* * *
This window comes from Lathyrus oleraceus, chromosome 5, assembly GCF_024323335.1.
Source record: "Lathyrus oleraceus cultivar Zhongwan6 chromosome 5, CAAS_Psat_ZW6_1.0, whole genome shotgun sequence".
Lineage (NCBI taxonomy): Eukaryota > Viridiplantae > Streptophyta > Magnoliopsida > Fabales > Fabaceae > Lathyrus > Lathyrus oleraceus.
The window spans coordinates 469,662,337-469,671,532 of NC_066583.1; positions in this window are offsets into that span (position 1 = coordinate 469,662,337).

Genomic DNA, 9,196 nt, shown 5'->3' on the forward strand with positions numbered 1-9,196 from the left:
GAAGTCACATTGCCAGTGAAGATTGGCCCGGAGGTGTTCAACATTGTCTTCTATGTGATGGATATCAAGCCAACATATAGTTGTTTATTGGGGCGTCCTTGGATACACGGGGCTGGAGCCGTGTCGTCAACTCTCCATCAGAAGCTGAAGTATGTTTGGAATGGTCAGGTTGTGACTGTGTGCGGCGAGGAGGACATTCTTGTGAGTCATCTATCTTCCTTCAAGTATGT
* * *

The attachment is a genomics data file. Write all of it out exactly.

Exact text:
This window comes from Lathyrus oleraceus, chromosome 5, assembly GCF_024323335.1.
Source record: "Lathyrus oleraceus cultivar Zhongwan6 chromosome 5, CAAS_Psat_ZW6_1.0, whole genome shotgun sequence".
Lineage (NCBI taxonomy): Eukaryota > Viridiplantae > Streptophyta > Magnoliopsida > Fabales > Fabaceae > Lathyrus > Lathyrus oleraceus.
The window spans coordinates 469,662,337-469,671,532 of NC_066583.1; positions in this window are offsets into that span (position 1 = coordinate 469,662,337).

Genomic DNA, 9,196 nt, shown 5'->3' on the forward strand with positions numbered 1-9,196 from the left:
GAAGTCACATTGCCAGTGAAGATTGGCCCGGAGGTGTTCAACATTGTCTTCTATGTGATGGATATCAAGCCAACATATAGTTGTTTATTGGGGCGTCCTTGGATACACGGGGCTGGAGCCGTGTCGTCAACTCTCCATCAGAAGCTGAAGTATGTTTGGAATGGTCAGGTTGTGACTGTGTGCGGCGAGGAGGACATTCTTGTGAGTCATCTATCTTCCTTCAAGTATGT